Global Citizen festival. It’s a phenomena that has galvanized global action during its 10-year presence on the stages of New York’s iconic, Central Park. This year one of its homes will be Ghana, and specifically, Accra’s historic ‘Black Star Square’.
I was at an introduction session on Global Citizen festival’s arrival in Ghana; where CSOs, NGOs, and media all gathered as the team explained the Global Citizen mission, the choice to come to Ghana and their excitement at a global concert held and broadcast on two stages in two cities on two continents.
The team’s excitement about Global citizen coming to Ghana was palpable. The line-up is impressive – Usher, Sarkodie, Stonebwoy to name just a few. We’re all seeing visuals and highlights of the line up across social media platforms. My social media manager shared his own excitement about how unmissable this concert would be for him, and his whole circle. Other members of my team shared what this concert meant to them – a chance to watch their favorite artists stand on global stages, receive unprecedented exposure – and do all of that under the auspices of a festival whose focus is pop meets policy, and action driven entertainment. I get it. I love their passion, excitement and them taking the time to walk their boss through all the ways they were applying for tickets, the actions they were engaging, the petitions they were planning to sign. All good.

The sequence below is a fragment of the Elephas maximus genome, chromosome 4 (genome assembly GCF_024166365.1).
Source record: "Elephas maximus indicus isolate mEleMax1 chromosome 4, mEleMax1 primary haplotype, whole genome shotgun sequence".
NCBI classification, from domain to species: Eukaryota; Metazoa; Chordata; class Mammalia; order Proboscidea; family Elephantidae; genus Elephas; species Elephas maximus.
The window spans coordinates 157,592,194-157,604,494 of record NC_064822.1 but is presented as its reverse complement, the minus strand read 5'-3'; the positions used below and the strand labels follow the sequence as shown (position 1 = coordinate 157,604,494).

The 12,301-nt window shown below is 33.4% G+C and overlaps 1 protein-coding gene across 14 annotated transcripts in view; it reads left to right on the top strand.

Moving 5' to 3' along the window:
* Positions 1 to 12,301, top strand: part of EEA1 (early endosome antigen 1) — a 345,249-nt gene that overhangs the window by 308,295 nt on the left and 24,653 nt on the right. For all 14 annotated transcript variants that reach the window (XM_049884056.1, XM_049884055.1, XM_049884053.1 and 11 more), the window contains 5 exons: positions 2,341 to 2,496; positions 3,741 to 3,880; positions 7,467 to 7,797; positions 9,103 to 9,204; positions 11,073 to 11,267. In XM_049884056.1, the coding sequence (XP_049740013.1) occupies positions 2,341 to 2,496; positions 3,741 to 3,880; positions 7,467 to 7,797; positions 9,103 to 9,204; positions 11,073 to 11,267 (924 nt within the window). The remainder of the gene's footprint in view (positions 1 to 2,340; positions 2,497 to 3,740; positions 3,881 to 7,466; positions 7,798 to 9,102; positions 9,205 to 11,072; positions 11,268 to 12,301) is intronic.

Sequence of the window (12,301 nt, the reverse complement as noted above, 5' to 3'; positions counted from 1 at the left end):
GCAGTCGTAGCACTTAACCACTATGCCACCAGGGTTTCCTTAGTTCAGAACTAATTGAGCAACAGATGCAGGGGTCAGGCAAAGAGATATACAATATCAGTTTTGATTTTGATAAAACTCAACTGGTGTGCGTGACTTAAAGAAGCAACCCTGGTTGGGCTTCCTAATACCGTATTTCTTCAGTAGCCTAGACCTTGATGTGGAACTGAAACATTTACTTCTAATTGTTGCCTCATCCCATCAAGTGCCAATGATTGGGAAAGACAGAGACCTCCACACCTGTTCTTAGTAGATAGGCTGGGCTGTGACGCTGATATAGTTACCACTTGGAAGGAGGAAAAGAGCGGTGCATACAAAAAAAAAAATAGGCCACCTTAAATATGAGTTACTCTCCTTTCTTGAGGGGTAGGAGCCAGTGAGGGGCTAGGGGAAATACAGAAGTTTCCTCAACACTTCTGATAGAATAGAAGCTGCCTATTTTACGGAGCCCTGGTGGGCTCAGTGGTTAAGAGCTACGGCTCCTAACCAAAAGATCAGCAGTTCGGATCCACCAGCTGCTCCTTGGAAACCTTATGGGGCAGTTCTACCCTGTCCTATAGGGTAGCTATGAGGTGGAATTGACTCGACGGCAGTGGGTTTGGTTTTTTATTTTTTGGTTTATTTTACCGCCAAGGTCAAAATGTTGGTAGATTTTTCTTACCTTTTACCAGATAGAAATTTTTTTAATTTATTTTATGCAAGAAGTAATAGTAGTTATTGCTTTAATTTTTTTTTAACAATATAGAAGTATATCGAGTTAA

I’m excited for a different reason.
Music is a universal language that enables a particular kind of healing for us all in different ways. For me, Global Citizen’s presence in Ghana, and sharing a stage with Black artists in America represents an additional moment – one of musical healing and coming together as global Black people on two different Continents.
Of course, the multicultural nature of the festival will be lauded and applauded. I get that. My work is about intra-racial healing between us as a global Black people – and with this space, the power of music to bring Black people together from two continents and share action-driven joy through music – that is particularly special. It’s special because of what Ghana is, and what it represents for us as a global Black people.